August 4, 2006

Closer Study of H5N1 Strains Needed, Expert Says

By Tan Ee Lyn

HONG KONG -- A leading virologist has urged countries battling new H5N1 bird flu outbreaks in animals to analyze the genetic makeup of the virus to trace its origins and better arm themselves to combat the disease.

Malik Peiris of the University of Hong Kong, who has studied the virus for nearly 10 years, said genetic sequencing of H5N1 strains found in animals would help scientists get their hands on vital information, and governments could in turn do more to control the spread of the disease in birds.

Although the H5N1 virus has killed 134 people since re-emerging in Asia in late 2003, it remains largely a bird disease. But experts fear it will mutate and gain the ability to spread efficiently among people, sparking a pandemic that could kill millions.

However, some hope that such a disaster might be averted if the disease can be effectively controlled in birds. Peiris said it was paramount now for Thailand to sequence the H5N1 virus that has recently re-emerged in the country's north and northeast after a nine-month hiatus.

"It will be very important to find out whether this new virus is the same virus that was there in Thailand before or whether it is a different virus that has been introduced," said Peiris, who was recently decorated for his work in fighting H5N1 and SARS.

Through sequencing a virus, scientists will know which other strain it is most closely related to. That helps epidemiologists trace the origin of an outbreak.

"If this virus is still the same old virus, it means you have to think of additional things to do to completely keep it under control. But if it is a Qinghai-like virus, then it means it comes from wild birds," he said, referring to Qinghai Lake in China, a breeding spot of a strain of H5N1 that has since spread to parts of Europe, Africa and India via migratory birds.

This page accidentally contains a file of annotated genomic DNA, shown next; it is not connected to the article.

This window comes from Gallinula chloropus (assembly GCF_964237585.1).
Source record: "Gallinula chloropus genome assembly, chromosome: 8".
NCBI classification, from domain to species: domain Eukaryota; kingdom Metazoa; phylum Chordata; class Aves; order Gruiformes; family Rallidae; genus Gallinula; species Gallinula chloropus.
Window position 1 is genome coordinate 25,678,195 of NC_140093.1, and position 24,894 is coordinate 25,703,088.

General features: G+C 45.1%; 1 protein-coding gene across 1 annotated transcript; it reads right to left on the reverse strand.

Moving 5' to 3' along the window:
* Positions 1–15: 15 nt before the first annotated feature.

"Then in a sense, it is not that the measures they used were insufficient. You are talking about a different problem ... reintroduction from migrating birds."


If the virus in Thailand was found to be very similar to the ones in southern China, it "might point to smuggling," he said.

"It is molecular detective work ... I am sure Thai scientists will do this quickly. They have the capacity to do this."

Peiris said genetic sequencing was badly lacking in parts of Asia, but declined to say where. H5N1 is endemic in Indonesia, where it has killed 42 people, and has flared up in Laos. Vietnam fears a comeback of the virus -- which killed 42 people there -- after many months without cases in people or poultry.

Indonesian scientist Abdul Adjid said laboratories there have been conducting genetic sequencing. So far, they have sequenced the haemagluttinin protein, which is on the surface of the H5N1 virus, in about 40 to 50 animal samples.

"We see whether the virus is still highly pathogenic or not according to the HA (haemagluttinin) and compare (it with other strains) ... we found changes but not significant," he said, adding that these results have been published in local journals.

Peiris said the world risked losing vital information if sequencing was not carried out.

Such information included mutations showing if a particular strain might be evolving to become better adapted to humans and transmitting efficiently among them.

"There are some changes we look out for that might provide clues that the virus might be getting more potential to cross over to humans, for example, the receptor binding sites (in viruses) that lock on to human cells, that sort of information can come from systematic analysis of animal viruses," he said.

Avian flu viruses generally prefer to attach themselves to receptors in bird hosts, which is why it is rare for humans to catch bird flu.

However, some experts believe it is when avian flu viruses switch and adapt to receptors in humans that they will become easily transmissible among people.